Beginning at age three or four, the average female koala will bear one offspring per year. The gestation period lasts about 35 days. Once born, the "joey" is only about 2 centimeters long and weights less than one gram. The joey is blind, deaf, and completely hairless.
When the joey is "born" it crawls from the birth canal to the pouch. For the first six to seven months, the joey remains in the pouch and feeds only on the mother's milk. The eyes open by about 22 weeks. From 22 to 33 weeks, the joey feeds on pap. Pap is the mother's feces. By eating this, the joey's digestive system attains important microorganisms that will allow it to digest eucalyptus leaves when it is older. The joey continues to supplement its diet until it is one year old.
If the mother gives birth to another joey, the year old joey will leave to live on its own. If the mother does not give birth, the joey may continue to live with its mother for a longer period of time. When the joey becomes sexually mature, (for males 2-3 years, for females 2 years,) it leaves its mother and searches to find its own social and breeding group. Near this group the koala will claim a "home range." This consists of several feeding trees specifically claimed by a particular koala. The koala marks its territory with scent and scratches in the bark. The trees in overlapping "home ranges" become the primary locations for social activities.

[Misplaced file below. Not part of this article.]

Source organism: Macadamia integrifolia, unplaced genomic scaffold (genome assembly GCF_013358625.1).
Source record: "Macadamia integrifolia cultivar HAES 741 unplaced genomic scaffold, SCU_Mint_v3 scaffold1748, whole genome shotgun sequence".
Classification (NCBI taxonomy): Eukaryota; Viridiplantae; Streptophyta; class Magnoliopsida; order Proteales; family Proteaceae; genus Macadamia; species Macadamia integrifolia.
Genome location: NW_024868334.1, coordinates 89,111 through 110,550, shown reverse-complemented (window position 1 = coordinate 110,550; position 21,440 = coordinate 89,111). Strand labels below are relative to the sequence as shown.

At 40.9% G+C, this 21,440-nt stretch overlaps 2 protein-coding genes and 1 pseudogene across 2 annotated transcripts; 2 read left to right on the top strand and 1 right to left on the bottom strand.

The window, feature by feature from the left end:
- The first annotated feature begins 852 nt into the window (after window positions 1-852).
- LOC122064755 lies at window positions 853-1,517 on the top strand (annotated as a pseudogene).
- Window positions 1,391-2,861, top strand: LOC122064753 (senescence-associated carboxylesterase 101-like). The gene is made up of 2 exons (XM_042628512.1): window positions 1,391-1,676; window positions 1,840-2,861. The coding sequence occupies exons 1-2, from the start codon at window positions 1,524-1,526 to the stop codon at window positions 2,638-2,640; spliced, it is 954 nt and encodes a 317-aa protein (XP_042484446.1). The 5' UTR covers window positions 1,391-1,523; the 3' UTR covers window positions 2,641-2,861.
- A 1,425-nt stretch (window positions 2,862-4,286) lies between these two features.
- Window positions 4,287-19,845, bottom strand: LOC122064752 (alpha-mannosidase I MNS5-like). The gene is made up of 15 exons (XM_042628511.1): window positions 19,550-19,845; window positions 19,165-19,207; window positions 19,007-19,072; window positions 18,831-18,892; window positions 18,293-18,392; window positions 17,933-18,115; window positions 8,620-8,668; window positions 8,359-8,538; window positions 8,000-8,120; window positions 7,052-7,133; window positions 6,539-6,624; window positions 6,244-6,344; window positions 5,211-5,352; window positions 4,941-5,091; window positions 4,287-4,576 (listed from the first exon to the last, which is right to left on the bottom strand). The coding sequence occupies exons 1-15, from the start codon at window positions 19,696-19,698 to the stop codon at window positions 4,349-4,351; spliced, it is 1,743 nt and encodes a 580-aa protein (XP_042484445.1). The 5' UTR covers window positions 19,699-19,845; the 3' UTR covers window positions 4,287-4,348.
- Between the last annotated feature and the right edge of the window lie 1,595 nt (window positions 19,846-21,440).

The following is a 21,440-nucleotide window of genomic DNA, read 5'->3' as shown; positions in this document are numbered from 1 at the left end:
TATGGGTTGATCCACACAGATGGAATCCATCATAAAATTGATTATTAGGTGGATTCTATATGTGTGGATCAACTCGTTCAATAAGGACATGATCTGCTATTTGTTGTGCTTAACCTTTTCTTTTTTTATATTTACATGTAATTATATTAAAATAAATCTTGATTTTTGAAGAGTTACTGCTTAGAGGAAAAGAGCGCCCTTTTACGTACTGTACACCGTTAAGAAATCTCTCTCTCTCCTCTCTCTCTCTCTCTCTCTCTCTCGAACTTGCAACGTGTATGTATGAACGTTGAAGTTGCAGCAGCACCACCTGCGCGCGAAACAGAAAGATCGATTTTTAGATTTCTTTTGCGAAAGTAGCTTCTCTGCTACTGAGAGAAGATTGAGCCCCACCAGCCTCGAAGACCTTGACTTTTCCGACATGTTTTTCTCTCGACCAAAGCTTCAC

The average length of the life cycle varies dramatically depending on the habitat of the koala. A koala living near a highway may only live two to three years, while wild koalas are estimated to live between ten to fourteen years.